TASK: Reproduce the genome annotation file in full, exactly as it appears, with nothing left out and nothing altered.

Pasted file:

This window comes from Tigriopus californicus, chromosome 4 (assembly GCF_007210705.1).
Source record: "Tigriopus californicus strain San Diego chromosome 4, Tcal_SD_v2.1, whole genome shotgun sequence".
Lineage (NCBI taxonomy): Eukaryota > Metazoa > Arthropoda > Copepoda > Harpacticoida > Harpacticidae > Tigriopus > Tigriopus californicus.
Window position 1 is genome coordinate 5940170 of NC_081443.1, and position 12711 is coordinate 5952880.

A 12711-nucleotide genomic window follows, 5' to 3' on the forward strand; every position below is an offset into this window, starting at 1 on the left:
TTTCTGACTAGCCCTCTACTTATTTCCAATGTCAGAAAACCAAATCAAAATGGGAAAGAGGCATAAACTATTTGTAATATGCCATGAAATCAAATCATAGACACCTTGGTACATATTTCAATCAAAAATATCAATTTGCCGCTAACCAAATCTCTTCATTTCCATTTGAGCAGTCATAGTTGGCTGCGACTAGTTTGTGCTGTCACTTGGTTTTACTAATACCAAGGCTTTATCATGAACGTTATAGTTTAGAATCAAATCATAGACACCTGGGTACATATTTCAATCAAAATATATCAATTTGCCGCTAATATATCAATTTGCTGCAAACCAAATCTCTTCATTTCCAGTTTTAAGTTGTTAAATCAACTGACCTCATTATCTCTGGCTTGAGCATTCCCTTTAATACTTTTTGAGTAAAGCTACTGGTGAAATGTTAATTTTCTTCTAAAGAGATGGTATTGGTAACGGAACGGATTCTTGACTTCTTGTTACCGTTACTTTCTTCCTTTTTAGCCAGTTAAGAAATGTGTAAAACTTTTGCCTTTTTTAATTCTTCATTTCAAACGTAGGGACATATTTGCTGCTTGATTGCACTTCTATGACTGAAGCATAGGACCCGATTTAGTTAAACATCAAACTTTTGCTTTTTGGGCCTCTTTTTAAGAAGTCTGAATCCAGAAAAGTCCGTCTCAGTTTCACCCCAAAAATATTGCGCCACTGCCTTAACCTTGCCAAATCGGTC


This window comes from Tigriopus californicus, chromosome 4 (assembly GCF_007210705.1).
Source record: "Tigriopus californicus strain San Diego chromosome 4, Tcal_SD_v2.1, whole genome shotgun sequence".
Lineage (NCBI taxonomy): Eukaryota > Metazoa > Arthropoda > Copepoda > Harpacticoida > Harpacticidae > Tigriopus > Tigriopus californicus.
Window position 1 is genome coordinate 5940170 of NC_081443.1, and position 12711 is coordinate 5952880.

A 12711-nucleotide genomic window follows, 5' to 3' on the forward strand; every position below is an offset into this window, starting at 1 on the left:
TTTCTGACTAGCCCTCTACTTATTTCCAATGTCAGAAAACCAAATCAAAATGGGAAAGAGGCATAAACTATTTGTAATATGCCATGAAATCAAATCATAGACACCTTGGTACATATTTCAATCAAAAATATCAATTTGCCGCTAACCAAATCTCTTCATTTCCATTTGAGCAGTCATAGTTGGCTGCGACTAGTTTGTGCTGTCACTTGGTTTTACTAATACCAAGGCTTTATCATGAACGTTATAGTTTAGAATCAAATCATAGACACCTGGGTACATATTTCAATCAAAATATATCAATTTGCCGCTAATATATCAATTTGCTGCAAACCAAATCTCTTCATTTCCAGTTTTAAGTTGTTAAATCAACTGACCTCATTATCTCTGGCTTGAGCATTCCCTTTAATACTTTTTGAGTAAAGCTACTGGTGAAATGTTAATTTTCTTCTAAAGAGATGGTATTGGTAACGGAACGGATTCTTGACTTCTTGTTACCGTTACTTTCTTCCTTTTTAGCCAGTTAAGAAATGTGTAAAACTTTTGCCTTTTTTAATTCTTCATTTCAAACGTAGGGACATATTTGCTGCTTGATTGCACTTCTATGACTGAAGCATAGGACCCGATTTAGTTAAACATCAAACTTTTGCTTTTTGGGCCTCTTTTTAAGAAGTCTGAATCCAGAAAAGTCCGTCTCAGTTTCACCCCAAAAATATTGCGCCACTGCCTTAACCTTGCCAAATCGGTC